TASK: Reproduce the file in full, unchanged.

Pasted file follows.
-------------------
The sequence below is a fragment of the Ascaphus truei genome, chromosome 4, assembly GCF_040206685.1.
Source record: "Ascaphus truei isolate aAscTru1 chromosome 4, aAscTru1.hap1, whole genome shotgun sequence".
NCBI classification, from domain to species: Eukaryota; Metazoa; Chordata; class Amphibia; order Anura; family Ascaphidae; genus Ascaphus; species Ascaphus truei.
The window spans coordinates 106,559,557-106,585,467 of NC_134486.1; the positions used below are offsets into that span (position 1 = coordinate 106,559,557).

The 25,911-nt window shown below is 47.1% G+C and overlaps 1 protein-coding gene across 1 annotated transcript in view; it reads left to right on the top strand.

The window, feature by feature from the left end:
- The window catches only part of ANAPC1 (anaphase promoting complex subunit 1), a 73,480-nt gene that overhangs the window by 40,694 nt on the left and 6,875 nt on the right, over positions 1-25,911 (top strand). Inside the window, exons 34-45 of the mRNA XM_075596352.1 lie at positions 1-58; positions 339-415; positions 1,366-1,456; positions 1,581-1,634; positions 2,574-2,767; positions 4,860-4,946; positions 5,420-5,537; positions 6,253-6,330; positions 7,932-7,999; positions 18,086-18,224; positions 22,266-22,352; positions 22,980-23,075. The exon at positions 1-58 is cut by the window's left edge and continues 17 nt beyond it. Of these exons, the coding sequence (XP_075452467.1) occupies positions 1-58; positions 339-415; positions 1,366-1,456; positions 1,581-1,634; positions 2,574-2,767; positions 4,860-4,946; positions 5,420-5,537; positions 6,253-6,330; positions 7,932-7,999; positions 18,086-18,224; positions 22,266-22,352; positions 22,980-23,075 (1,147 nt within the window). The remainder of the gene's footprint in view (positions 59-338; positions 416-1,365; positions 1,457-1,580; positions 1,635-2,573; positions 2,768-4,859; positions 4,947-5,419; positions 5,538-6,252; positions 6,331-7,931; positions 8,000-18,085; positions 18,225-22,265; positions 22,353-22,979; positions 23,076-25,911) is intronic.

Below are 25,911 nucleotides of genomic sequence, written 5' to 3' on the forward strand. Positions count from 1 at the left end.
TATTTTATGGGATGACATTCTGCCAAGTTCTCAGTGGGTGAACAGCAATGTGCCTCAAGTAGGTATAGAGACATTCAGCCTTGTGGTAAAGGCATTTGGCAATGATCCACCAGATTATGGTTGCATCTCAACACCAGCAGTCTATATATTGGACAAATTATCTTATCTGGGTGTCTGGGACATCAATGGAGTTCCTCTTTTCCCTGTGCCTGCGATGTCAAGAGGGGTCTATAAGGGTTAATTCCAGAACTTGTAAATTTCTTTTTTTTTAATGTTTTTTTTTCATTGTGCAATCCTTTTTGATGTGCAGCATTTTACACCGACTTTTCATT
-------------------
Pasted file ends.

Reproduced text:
The sequence below is a fragment of the Ascaphus truei genome, chromosome 4, assembly GCF_040206685.1.
Source record: "Ascaphus truei isolate aAscTru1 chromosome 4, aAscTru1.hap1, whole genome shotgun sequence".
NCBI classification, from domain to species: Eukaryota; Metazoa; Chordata; class Amphibia; order Anura; family Ascaphidae; genus Ascaphus; species Ascaphus truei.
The window spans coordinates 106,559,557-106,585,467 of NC_134486.1; the positions used below are offsets into that span (position 1 = coordinate 106,559,557).

The 25,911-nt window shown below is 47.1% G+C and overlaps 1 protein-coding gene across 1 annotated transcript in view; it reads left to right on the top strand.

The window, feature by feature from the left end:
- The window catches only part of ANAPC1 (anaphase promoting complex subunit 1), a 73,480-nt gene that overhangs the window by 40,694 nt on the left and 6,875 nt on the right, over positions 1-25,911 (top strand). Inside the window, exons 34-45 of the mRNA XM_075596352.1 lie at positions 1-58; positions 339-415; positions 1,366-1,456; positions 1,581-1,634; positions 2,574-2,767; positions 4,860-4,946; positions 5,420-5,537; positions 6,253-6,330; positions 7,932-7,999; positions 18,086-18,224; positions 22,266-22,352; positions 22,980-23,075. The exon at positions 1-58 is cut by the window's left edge and continues 17 nt beyond it. Of these exons, the coding sequence (XP_075452467.1) occupies positions 1-58; positions 339-415; positions 1,366-1,456; positions 1,581-1,634; positions 2,574-2,767; positions 4,860-4,946; positions 5,420-5,537; positions 6,253-6,330; positions 7,932-7,999; positions 18,086-18,224; positions 22,266-22,352; positions 22,980-23,075 (1,147 nt within the window). The remainder of the gene's footprint in view (positions 59-338; positions 416-1,365; positions 1,457-1,580; positions 1,635-2,573; positions 2,768-4,859; positions 4,947-5,419; positions 5,538-6,252; positions 6,331-7,931; positions 8,000-18,085; positions 18,225-22,265; positions 22,353-22,979; positions 23,076-25,911) is intronic.

Below are 25,911 nucleotides of genomic sequence, written 5' to 3' on the forward strand. Positions count from 1 at the left end.
TATTTTATGGGATGACATTCTGCCAAGTTCTCAGTGGGTGAACAGCAATGTGCCTCAAGTAGGTATAGAGACATTCAGCCTTGTGGTAAAGGCATTTGGCAATGATCCACCAGATTATGGTTGCATCTCAACACCAGCAGTCTATATATTGGACAAATTATCTTATCTGGGTGTCTGGGACATCAATGGAGTTCCTCTTTTCCCTGTGCCTGCGATGTCAAGAGGGGTCTATAAGGGTTAATTCCAGAACTTGTAAATTTCTTTTTTTTTAATGTTTTTTTTTCATTGTGCAATCCTTTTTGATGTGCAGCATTTTACACCGACTTTTCATT